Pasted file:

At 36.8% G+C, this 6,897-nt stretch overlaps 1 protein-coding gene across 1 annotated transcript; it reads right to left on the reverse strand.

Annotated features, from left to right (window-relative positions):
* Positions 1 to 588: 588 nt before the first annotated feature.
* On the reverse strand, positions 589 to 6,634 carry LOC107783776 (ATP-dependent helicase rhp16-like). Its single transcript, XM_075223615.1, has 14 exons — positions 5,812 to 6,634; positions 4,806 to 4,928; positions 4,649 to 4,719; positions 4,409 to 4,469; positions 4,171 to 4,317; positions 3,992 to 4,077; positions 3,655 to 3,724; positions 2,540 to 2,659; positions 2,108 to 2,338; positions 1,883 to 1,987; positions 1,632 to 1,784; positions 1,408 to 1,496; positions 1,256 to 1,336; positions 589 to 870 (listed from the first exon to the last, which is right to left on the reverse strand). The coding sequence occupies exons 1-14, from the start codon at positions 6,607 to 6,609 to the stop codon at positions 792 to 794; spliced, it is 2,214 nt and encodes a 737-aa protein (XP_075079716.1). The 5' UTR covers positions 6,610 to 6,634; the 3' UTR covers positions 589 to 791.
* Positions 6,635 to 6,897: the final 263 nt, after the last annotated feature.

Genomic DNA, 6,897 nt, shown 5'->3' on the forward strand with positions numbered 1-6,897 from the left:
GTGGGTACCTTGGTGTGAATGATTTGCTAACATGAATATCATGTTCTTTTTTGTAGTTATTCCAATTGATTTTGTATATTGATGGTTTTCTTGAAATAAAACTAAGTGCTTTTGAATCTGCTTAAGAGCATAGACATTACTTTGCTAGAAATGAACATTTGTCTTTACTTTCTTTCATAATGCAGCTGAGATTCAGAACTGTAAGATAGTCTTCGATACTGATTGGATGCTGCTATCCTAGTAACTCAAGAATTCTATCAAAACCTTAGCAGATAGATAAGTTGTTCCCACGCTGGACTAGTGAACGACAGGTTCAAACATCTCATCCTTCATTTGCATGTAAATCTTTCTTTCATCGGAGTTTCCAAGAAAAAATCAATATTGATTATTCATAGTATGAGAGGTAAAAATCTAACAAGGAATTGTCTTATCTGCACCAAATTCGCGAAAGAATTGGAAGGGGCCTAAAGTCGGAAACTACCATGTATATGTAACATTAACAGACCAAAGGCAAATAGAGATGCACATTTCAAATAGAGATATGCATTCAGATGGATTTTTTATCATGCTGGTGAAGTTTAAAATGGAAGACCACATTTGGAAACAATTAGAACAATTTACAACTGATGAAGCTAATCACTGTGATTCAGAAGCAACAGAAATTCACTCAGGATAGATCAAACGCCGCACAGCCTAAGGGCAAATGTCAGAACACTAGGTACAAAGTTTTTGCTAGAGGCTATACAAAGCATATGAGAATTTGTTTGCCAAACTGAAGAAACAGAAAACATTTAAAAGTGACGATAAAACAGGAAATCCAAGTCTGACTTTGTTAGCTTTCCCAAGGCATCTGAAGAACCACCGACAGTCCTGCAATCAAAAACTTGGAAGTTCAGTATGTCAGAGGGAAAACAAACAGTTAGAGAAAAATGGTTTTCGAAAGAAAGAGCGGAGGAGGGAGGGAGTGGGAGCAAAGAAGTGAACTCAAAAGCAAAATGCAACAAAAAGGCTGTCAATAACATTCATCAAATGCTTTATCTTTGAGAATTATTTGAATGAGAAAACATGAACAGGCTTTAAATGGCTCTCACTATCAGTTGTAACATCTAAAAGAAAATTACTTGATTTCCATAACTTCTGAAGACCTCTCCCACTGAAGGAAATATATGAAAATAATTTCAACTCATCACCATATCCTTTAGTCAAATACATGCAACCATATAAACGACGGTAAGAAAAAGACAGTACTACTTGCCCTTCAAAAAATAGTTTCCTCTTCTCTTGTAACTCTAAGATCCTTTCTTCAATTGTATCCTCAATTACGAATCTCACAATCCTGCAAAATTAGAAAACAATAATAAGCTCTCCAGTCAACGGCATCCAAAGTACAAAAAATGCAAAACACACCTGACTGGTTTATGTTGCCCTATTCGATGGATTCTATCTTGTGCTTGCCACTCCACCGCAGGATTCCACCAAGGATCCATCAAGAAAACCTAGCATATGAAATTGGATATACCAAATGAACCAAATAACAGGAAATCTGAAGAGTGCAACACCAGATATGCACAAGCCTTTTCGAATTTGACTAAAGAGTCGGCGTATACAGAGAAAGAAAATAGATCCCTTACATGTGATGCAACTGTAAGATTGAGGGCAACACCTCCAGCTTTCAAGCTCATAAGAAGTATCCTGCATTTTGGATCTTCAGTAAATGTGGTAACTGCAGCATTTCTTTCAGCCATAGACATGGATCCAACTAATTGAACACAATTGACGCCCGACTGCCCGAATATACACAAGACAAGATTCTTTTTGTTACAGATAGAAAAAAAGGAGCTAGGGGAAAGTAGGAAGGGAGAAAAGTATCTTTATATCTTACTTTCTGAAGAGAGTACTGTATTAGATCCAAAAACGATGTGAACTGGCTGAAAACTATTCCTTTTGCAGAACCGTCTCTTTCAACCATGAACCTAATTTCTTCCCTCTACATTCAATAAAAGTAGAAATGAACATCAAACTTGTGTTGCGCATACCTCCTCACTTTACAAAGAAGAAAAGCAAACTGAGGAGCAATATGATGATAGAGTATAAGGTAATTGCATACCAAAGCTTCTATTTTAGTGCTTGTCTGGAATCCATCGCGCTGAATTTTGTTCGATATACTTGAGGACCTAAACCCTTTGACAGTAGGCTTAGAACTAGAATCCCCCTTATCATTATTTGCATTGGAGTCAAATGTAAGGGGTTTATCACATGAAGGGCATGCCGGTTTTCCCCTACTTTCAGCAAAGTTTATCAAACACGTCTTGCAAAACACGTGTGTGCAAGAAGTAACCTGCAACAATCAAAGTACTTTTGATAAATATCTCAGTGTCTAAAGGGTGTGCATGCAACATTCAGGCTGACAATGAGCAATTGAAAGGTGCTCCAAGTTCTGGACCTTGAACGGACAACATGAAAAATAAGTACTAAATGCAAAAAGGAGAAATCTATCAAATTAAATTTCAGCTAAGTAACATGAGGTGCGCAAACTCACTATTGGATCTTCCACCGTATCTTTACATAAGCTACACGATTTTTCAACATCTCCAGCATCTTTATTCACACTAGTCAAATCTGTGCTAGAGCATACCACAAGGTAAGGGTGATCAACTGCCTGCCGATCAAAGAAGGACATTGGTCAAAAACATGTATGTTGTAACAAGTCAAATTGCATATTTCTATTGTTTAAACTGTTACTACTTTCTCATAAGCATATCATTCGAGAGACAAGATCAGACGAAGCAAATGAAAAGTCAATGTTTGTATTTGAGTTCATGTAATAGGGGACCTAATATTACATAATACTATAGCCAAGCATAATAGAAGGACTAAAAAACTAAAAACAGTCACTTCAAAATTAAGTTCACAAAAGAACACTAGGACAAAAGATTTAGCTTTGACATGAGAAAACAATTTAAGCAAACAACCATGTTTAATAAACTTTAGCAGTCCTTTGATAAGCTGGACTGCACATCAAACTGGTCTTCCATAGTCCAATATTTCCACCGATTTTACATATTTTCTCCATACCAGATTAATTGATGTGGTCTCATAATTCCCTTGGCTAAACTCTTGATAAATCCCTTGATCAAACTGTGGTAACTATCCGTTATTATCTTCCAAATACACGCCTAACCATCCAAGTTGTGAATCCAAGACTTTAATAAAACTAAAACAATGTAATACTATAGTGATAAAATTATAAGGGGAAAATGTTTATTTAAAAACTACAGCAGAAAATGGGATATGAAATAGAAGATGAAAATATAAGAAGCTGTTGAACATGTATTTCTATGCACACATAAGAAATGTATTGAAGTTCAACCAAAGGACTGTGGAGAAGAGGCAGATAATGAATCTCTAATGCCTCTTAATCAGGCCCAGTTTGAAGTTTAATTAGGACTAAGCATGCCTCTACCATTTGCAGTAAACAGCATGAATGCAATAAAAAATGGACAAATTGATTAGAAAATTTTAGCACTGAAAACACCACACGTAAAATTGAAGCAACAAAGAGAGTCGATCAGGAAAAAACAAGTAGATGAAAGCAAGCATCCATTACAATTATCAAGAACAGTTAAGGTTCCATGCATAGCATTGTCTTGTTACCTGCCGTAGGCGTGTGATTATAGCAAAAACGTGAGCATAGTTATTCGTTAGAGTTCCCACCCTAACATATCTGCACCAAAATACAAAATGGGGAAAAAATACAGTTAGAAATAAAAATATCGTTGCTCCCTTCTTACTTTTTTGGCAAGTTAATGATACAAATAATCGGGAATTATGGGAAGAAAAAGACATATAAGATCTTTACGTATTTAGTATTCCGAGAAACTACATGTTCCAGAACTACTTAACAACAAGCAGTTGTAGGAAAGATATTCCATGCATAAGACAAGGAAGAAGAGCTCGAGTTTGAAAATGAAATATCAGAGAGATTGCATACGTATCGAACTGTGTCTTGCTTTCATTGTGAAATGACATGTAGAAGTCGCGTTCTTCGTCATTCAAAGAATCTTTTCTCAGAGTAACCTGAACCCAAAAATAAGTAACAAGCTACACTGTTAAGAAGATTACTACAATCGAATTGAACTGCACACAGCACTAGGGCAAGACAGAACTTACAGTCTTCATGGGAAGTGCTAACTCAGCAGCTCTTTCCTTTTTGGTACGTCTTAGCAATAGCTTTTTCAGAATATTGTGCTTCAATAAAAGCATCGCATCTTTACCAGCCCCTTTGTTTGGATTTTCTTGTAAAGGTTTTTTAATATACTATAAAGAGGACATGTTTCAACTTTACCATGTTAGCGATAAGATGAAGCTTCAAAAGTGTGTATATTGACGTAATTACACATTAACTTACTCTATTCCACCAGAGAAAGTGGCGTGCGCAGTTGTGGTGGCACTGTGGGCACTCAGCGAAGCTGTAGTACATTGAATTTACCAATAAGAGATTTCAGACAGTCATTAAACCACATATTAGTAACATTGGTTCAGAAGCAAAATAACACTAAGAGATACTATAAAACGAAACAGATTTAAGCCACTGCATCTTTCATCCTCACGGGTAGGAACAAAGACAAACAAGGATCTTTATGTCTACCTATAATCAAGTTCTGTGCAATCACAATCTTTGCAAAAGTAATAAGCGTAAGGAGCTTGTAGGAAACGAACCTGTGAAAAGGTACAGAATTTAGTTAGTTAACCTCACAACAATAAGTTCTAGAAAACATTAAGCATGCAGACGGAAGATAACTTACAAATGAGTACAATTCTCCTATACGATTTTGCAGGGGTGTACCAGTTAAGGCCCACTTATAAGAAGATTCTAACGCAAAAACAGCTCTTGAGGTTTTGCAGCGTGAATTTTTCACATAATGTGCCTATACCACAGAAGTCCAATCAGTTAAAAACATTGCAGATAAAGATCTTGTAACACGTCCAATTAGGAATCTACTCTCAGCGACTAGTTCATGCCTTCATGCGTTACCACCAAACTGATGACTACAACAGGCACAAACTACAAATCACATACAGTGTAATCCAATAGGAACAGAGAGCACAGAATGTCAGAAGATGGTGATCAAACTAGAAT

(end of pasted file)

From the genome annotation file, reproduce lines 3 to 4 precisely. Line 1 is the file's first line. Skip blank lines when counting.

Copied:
* Positions 1 to 588: 588 nt before the first annotated feature.
* On the reverse strand, positions 589 to 6,634 carry LOC107783776 (ATP-dependent helicase rhp16-like). Its single transcript, XM_075223615.1, has 14 exons — positions 5,812 to 6,634; positions 4,806 to 4,928; positions 4,649 to 4,719; positions 4,409 to 4,469; positions 4,171 to 4,317; positions 3,992 to 4,077; positions 3,655 to 3,724; positions 2,540 to 2,659; positions 2,108 to 2,338; positions 1,883 to 1,987; positions 1,632 to 1,784; positions 1,408 to 1,496; positions 1,256 to 1,336; positions 589 to 870 (listed from the first exon to the last, which is right to left on the reverse strand). The coding sequence occupies exons 1-14, from the start codon at positions 6,607 to 6,609 to the stop codon at positions 792 to 794; spliced, it is 2,214 nt and encodes a 737-aa protein (XP_075079716.1). The 5' UTR covers positions 6,610 to 6,634; the 3' UTR covers positions 589 to 791.